(Willett, me and mime Marianne Wittelsberger.)
Willett Thomas was a gifted writer with a kindness that was genuine. A few days after her birthday, June 15, 2014, Willett was found in her home. She had passed away.
I met Willett, whose fiction is published in The Baltimore Post-Examiner, through the Examiner’s founder, Tim Maier. I had read the initial installment of her serial novel, The Charm Offensive, and told him how much I liked it.
“Let Willett know you like her work,” Tim told me.
I did and we became friends.
Willett and I would meet for lunch at the Owl Bar in the Belvedere on Chase Street. The 111-year-old establishment would not serve ladies when it opened in 1903. Willett lived a few blocks from it and we always sat near the Owl sculpture that is rumored to have blinked during the 1920′s to indicate the “coast was clear” for liquor during Prohibition. In an authentic speakeasy, Willett and I shared the intimate details of our lives. We had much in common and we turned it into fiction.
After I rewrote a story she critiqued for me, “Just One Night,” it was published in The Huffington Post. I encouraged her to submit her work to The Huffington Post, and she did. Willett’s “In the Word” was published on Feb. 10, 2014.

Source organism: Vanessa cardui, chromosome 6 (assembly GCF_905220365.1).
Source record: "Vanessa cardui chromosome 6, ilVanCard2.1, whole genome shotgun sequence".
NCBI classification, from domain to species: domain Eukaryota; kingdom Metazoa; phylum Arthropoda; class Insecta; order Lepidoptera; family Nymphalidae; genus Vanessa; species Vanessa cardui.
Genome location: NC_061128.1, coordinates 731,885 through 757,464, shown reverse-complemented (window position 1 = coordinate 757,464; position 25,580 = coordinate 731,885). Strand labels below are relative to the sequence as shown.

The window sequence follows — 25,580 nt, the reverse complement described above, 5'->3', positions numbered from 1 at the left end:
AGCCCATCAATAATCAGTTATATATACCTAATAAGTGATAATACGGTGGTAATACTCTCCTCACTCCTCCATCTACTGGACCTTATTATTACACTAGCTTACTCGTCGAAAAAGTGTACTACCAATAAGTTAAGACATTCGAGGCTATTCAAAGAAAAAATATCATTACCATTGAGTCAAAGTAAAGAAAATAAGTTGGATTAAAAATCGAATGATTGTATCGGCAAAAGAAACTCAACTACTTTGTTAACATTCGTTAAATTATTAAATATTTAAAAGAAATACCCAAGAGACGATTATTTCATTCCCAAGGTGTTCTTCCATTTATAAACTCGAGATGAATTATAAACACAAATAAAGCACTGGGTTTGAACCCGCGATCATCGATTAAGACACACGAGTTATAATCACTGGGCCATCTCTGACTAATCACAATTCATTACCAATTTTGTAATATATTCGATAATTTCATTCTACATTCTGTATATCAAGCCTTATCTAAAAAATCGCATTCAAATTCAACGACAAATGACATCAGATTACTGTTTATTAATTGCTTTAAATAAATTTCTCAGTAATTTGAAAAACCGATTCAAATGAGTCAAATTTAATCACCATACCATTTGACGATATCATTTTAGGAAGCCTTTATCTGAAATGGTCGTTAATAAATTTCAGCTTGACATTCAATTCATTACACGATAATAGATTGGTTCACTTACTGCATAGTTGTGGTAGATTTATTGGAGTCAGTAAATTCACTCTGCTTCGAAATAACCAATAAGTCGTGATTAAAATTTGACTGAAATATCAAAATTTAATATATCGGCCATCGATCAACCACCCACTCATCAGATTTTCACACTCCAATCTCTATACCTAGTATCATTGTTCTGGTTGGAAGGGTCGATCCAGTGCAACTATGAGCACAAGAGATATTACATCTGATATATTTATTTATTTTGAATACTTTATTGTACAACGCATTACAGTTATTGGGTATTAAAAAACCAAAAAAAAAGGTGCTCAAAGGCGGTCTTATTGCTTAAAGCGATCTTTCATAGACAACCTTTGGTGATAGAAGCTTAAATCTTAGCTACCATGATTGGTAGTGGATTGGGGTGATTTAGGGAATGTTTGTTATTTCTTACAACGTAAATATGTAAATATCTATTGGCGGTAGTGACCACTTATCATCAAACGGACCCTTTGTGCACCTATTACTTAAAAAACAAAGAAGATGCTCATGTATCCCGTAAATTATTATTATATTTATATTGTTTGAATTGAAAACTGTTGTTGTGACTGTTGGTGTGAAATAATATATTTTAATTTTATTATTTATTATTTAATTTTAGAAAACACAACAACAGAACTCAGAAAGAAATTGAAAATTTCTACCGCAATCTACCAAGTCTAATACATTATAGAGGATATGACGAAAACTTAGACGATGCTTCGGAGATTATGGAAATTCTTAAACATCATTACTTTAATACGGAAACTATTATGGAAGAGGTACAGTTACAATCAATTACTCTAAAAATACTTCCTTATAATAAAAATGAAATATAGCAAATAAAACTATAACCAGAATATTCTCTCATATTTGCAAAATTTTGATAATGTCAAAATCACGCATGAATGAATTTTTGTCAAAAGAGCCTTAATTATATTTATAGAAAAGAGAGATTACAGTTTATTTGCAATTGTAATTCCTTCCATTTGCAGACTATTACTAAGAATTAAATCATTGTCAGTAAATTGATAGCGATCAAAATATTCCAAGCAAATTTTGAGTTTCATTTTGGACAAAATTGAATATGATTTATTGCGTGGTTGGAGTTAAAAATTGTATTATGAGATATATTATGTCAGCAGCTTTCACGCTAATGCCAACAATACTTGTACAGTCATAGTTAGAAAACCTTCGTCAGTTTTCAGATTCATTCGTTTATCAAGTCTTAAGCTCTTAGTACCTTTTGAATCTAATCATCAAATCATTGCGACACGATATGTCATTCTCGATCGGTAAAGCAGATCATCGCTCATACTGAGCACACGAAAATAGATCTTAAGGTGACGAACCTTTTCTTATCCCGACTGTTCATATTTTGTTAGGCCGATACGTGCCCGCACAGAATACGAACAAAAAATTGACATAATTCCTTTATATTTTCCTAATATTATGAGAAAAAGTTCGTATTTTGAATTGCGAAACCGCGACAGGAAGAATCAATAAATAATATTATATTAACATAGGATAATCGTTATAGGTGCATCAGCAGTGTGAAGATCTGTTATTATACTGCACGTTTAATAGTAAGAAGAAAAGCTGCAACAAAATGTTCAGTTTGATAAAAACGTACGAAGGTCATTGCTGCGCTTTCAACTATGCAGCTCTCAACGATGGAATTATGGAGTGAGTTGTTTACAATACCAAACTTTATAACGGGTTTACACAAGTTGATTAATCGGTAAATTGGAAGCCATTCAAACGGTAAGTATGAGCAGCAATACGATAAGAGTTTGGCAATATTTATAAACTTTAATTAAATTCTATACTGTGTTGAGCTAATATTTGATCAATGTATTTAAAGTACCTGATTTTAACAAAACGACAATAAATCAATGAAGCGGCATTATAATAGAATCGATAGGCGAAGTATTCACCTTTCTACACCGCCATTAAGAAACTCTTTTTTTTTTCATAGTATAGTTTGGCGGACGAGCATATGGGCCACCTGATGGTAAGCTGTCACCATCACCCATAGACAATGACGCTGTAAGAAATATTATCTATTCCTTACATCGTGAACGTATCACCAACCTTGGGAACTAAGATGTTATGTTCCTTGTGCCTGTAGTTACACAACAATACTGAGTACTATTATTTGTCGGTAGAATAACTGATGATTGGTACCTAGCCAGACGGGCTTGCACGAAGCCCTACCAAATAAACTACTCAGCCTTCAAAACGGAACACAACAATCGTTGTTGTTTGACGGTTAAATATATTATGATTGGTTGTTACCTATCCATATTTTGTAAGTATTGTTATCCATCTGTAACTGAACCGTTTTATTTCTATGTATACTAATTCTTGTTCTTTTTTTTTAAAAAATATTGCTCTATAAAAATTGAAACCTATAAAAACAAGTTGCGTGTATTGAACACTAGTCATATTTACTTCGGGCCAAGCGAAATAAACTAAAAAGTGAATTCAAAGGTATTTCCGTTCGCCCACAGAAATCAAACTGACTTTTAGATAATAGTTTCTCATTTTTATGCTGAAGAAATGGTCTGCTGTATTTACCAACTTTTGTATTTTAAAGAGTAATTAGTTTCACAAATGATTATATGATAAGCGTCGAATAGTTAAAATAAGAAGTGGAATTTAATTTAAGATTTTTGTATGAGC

I remember how she answered an email I sent her almost two years ago, when I discovered that she’d been hospitalized:
I’m 100% better now, but did have a little health hiccup. As for the writing, was in the hospital so wasn’t doing too much. (7/10/2012)
Willett received the 2008 Maureen Egen Writers Exchange Award for Fiction. She had also received artist fellowships and studied writing at the Johns Hopkins University. Willett serialized another novel, The Art of Becoming Unwired: A Novel and True Story in The Baltimore Post-Examiner.
At the 2012 Baltimore Book Festival, Willet and I strolled through Mt. Vernon. It was a sunny, comfortable, lukewarm day and we stopped for the photo with the mime, Marianne Wittelsberger. It was taken by her husband, Steve Bauer, the other half of their Jokesters mime duo. That day, I also remember introducing Willett to Edward Doyle-Gillespie, Deborah Rudacille, Jen Michalski and Wayne Countryman, all local writers.
The last time we met, at the Owl Bar, I offered her a ride home. Willett did not own a car and she declined.
I remember getting into my car and watching her from the rear view mirror. Willett walked east on Chase Street and I headed west, toward Charles.
Had I known it would be the last time I would see her, I would have opened the car door instead of turning the key in the ignition. And I would have given her one more hug.
She is deeply missed.